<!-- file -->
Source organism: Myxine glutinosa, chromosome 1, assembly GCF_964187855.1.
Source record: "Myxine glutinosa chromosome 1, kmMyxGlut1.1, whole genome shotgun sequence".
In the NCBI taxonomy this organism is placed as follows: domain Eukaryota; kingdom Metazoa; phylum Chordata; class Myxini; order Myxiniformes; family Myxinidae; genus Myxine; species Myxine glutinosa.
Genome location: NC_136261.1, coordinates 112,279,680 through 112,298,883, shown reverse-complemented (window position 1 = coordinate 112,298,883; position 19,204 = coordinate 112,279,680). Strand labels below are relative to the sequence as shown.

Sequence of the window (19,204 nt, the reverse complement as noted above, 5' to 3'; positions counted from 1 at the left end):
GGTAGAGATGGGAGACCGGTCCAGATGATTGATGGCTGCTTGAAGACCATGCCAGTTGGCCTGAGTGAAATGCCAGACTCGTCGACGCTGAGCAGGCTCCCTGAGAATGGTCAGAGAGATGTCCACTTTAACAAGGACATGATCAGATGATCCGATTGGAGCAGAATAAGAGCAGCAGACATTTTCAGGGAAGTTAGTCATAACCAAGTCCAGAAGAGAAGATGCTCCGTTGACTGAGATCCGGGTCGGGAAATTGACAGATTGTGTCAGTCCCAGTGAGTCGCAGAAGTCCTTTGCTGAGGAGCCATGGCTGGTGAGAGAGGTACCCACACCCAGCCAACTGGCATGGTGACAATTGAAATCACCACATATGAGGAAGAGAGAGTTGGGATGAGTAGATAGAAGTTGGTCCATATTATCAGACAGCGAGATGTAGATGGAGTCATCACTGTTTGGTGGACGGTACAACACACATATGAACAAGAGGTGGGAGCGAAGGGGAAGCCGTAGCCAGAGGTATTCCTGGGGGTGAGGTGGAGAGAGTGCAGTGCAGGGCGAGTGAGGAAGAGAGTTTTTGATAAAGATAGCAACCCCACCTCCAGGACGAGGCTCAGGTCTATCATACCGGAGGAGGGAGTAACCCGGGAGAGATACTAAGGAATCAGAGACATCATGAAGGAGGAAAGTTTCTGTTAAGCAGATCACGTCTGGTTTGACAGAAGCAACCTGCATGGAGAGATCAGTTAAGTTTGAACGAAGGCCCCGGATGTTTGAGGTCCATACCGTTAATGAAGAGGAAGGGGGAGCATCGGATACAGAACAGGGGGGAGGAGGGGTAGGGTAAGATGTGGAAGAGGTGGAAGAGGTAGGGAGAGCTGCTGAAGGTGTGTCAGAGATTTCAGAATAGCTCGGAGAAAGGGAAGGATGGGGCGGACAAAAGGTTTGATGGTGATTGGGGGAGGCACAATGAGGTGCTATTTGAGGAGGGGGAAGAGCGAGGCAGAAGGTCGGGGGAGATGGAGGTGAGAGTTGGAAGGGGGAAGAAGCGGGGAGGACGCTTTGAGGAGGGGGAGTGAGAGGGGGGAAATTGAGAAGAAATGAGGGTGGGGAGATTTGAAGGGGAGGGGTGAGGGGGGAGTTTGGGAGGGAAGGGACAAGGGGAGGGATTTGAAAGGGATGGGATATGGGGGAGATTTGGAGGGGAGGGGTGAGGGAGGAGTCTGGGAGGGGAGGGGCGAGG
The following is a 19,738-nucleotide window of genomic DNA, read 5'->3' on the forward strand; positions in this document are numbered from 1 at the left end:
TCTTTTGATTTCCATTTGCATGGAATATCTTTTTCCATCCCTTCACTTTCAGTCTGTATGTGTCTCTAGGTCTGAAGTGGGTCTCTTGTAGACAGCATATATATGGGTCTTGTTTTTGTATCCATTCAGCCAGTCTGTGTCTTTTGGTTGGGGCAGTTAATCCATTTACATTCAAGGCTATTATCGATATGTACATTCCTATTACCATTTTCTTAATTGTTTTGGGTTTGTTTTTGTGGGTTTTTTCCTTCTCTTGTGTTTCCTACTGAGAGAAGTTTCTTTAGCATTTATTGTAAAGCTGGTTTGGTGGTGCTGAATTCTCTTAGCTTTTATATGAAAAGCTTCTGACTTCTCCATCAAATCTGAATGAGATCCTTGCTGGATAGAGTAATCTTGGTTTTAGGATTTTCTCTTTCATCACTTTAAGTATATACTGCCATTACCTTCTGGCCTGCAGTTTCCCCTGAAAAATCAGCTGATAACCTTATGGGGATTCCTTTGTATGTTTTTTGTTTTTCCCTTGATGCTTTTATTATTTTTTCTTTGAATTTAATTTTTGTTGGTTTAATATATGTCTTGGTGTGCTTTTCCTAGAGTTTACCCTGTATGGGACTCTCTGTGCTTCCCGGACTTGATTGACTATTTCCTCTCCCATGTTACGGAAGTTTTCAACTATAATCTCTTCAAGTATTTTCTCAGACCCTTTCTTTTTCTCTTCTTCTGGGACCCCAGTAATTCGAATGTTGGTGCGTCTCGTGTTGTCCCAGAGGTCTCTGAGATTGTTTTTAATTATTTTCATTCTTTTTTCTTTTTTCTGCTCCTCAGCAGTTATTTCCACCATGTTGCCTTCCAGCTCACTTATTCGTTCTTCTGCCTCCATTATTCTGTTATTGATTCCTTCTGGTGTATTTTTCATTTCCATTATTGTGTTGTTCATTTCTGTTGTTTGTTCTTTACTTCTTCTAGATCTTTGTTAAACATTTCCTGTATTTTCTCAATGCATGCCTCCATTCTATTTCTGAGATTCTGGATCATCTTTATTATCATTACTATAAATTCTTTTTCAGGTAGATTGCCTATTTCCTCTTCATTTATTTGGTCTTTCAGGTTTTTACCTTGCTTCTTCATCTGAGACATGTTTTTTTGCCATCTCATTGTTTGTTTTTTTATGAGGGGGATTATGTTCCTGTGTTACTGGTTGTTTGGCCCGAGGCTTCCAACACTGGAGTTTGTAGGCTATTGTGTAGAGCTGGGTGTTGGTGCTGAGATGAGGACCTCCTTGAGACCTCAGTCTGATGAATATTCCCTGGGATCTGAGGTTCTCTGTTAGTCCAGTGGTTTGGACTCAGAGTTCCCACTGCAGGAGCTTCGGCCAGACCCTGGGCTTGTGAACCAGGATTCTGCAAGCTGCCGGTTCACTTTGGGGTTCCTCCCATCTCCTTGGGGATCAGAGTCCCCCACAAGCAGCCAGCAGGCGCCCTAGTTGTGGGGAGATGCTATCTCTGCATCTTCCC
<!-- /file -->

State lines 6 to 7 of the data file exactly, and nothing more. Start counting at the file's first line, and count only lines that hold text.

GGTAGAGATGGGAGACCGGTCCAGATGATTGATGGCTGCTTGAAGACCATGCCAGTTGGCCTGAGTGAAATGCCAGACTCGTCGACGCTGAGCAGGCTCCCTGAGAATGGTCAGAGAGATGTCCACTTTAACAAGGACATGATCAGATGATCCGATTGGAGCAGAATAAGAGCAGCAGACATTTTCAGGGAAGTTAGTCATAACCAAGTCCAGAAGAGAAGATGCTCCGTTGACTGAGATCCGGGTCGGGAAATTGACAGATTGTGTCAGTCCCAGTGAGTCGCAGAAGTCCTTTGCTGAGGAGCCATGGCTGGTGAGAGAGGTACCCACACCCAGCCAACTGGCATGGTGACAATTGAAATCACCACATATGAGGAAGAGAGAGTTGGGATGAGTAGATAGAAGTTGGTCCATATTATCAGACAGCGAGATGTAGATGGAGTCATCACTGTTTGGTGGACGGTACAACACACATATGAACAAGAGGTGGGAGCGAAGGGGAAGCCGTAGCCAGAGGTATTCCTGGGGGTGAGGTGGAGAGAGTGCAGTGCAGGGCGAGTGAGGAAGAGAGTTTTTGATAAAGATAGCAACCCCACCTCCAGGACGAGGCTCAGGTCTATCATACCGGAGGAGGGAGTAACCCGGGAGAGATACTAAGGAATCAGAGACATCATGAAGGAGGAAAGTTTCTGTTAAGCAGATCACGTCTGGTTTGACAGAAGCAACCTGCATGGAGAGATCAGTTAAGTTTGAACGAAGGCCCCGGATGTTTGAGGTCCATACCGTTAATGAAGAGGAAGGGGGAGCATCGGATACAGAACAGGGGGGAGGAGGGGTAGGGTAAGATGTGGAAGAGGTGGAAGAGGTAGGGAGAGCTGCTGAAGGTGTGTCAGAGATTTCAGAATAGCTCGGAGAAAGGGAAGGATGGGGCGGACAAAAGGTTTGATGGTGATTGGGGGAGGCACAATGAGGTGCTATTTGAGGAGGGGGAAGAGCGAGGCAGAAGGTCGGGGGAGATGGAGGTGAGAGTTGGAAGGGGGAAGAAGCGGGGAGGACGCTTTGAGGAGGGGGAGTGAGAGGGGGGAAATTGAGAAGAAATGAGGGTGGGGAGATTTGAAGGGGAGGGGTGAGGGGGGAGTTTGGGAGGGAAGGGACAAGGGGAGGGATTTGAAAGGGATGGGATATGGGGGAGATTTGGAGGGGAGGGGTGAGGGAGGAGTCTGGGAGGGGAGGGGCGAGG
The following is a 19,738-nucleotide window of genomic DNA, read 5'->3' on the forward strand; positions in this document are numbered from 1 at the left end: